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Parents Of Fallen Marine Make Plea To Bush
CLEVELAND (AP) -- The Cleveland family of Marine killed in Iraq says President Bush needs to create a plan that will bring the troops home.
The day after burying their son, parents of a fallen Marine stood on their front lawn and urged President Bush to either properly support the troops in Iraq or withdraw them.
"We feel you either have to fight this war right or get out," Rosemary Palmer, mother of Lance Cpl. Edward Schroeder II, said Tuesday.
Schroeder was buried Monday.
Schroeder died two weeks ago in a roadside explosion, one of 16 Ohio-based Marines killed recently in Iraq, including five Tri-state soldiers.
Palmer says the war is not going well and that changes have to be made.
She says the troops either need more support or they need to be pulled out of Iraq.
At a news conference at their home on Tuesday, Palmer and her husband applauded Cindy Sheehan, the mother of a fallen soldier who has posted herself outside Bush's ranch in Crawford, Texas, for bringing the war to the public's attention.
"We consider her the Rosa Parks of the new movement opposing the Iraq war," Palmer said.
Paul Schroeder said his son and other Marines were being misused as a stabilizing force in Iraq.
"Our comments are not just those of grieving parents," Schroeder said. "They are based on anger, Mr. President, not grief. Anger is an honest emotion when someone's family has been violated."
Palmer accused the president of digging himself into a foxhole in a war gone bad and refusing to make changes.
"Whether he leads them out by putting more troops on the ground or pulling them out -- he can't just let it continue," she said.
White House spokesman Allen Abney declined comment other than to refer to Bush's remarks at a news conference Thursday in which Bush said, "Pulling troops out prematurely will betray the Iraqis. Our mission in Iraq, as I said earlier, is to fight the terrorists, is to train the Iraqis."
The Ohio couple have long opposed the war and tried to dissuade their son from joining the Marines, but have made their views public only since his death.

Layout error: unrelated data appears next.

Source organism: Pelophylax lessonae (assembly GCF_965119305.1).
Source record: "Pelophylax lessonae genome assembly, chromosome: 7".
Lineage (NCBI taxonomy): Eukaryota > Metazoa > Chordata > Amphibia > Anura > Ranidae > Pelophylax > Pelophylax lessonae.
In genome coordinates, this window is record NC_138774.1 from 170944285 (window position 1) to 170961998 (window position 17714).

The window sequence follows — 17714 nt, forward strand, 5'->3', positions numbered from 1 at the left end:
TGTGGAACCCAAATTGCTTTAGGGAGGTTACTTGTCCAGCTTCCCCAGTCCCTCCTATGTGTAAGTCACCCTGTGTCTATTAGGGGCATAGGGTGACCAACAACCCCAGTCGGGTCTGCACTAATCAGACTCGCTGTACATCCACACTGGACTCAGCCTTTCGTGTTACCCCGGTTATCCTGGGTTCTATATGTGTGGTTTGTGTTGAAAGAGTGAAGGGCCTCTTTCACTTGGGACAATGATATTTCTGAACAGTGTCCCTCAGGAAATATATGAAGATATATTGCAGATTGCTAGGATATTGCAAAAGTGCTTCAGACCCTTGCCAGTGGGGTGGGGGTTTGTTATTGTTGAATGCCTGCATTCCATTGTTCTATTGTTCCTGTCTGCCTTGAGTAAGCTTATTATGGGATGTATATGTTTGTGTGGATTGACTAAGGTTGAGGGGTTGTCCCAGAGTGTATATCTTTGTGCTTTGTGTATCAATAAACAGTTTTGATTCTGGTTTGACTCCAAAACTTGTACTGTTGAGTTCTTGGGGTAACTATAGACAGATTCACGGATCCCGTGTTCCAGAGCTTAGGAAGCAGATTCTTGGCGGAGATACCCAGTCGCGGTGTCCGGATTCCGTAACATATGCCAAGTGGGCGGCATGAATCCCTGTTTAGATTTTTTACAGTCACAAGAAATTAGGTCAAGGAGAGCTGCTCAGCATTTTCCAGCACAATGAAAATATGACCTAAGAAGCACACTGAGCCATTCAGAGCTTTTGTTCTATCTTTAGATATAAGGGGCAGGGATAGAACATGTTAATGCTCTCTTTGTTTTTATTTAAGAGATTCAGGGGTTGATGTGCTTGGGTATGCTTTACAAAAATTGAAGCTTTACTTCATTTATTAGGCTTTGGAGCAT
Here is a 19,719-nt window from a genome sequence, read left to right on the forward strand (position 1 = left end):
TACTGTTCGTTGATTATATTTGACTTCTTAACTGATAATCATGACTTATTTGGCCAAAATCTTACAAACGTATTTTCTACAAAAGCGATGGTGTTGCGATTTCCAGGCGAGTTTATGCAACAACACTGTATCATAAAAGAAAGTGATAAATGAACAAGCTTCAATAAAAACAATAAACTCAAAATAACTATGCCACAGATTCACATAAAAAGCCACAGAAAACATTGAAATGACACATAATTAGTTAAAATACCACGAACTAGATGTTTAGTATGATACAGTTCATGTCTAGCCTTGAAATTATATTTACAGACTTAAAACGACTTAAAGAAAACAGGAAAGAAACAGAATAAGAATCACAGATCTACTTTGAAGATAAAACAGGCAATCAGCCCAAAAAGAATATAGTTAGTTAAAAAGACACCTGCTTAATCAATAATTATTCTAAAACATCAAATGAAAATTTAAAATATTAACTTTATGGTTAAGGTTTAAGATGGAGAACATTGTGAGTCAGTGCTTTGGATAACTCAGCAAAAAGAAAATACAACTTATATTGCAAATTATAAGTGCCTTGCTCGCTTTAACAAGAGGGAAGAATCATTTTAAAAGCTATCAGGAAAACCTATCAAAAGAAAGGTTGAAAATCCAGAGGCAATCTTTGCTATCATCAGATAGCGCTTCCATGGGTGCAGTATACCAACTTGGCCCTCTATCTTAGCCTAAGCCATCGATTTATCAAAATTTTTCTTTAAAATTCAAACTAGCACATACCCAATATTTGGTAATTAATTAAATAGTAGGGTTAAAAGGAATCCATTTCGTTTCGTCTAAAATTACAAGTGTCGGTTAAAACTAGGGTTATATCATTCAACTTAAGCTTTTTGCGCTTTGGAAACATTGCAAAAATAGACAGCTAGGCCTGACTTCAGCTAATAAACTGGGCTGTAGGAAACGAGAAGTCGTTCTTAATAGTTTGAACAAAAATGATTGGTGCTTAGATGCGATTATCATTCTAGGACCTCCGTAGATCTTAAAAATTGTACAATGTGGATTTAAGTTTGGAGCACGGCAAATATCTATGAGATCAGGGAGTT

On Tuesday they urged Americans to voice their opposition to the war.
"We want to point out that 30 people have died since our son. Are people listening?" said Palmer, noting the military casualties since Schroeder was killed August 3.
More than 1,800 servicemen and women have been killed in the war.
Dozens of people, including several holding large American flags, lined the streets leading to the funeral for Schroeder, 23-years-old, known to friends and family as "Augie" based on his middle name of August.
"Yesterday, it was Augie's day and we didn't want to intrude upon his day with politics," Palmer said. "We have to move on and keep his spirit alive by helping to protect his buddies who are still out there."
The couple spoke firmly and emotionally but without tears to the cameras assembled at their modest two-story home.
The sounds of a neighbor boy riding a Big Wheel filled the silent pauses as they spoke.
One motorist stopped in front of the house -- a red and yellow Marine Corps flag mounted on it -- to stare.
A number of candlelight vigils are planned Wednesday night to support Sheehan.
Palmer said she didn't know if she would attend one.
Schroeder displayed photos of his son on posterboards -- being cradled the day he was born; a blond boy eating corn on the cob; the last photo the couple received of him -- smiling in uniform holding a Pepsi can and a rifle.
Their son went to Iraq filled with optimism about the mission but gradually became disillusioned with the war's progress, his parents said.
"He said the longer it went on the less and less worth it it seemed," Palmer said. "They're not doing the job right now. It's not the fault of the troops. It's the fault of the plan."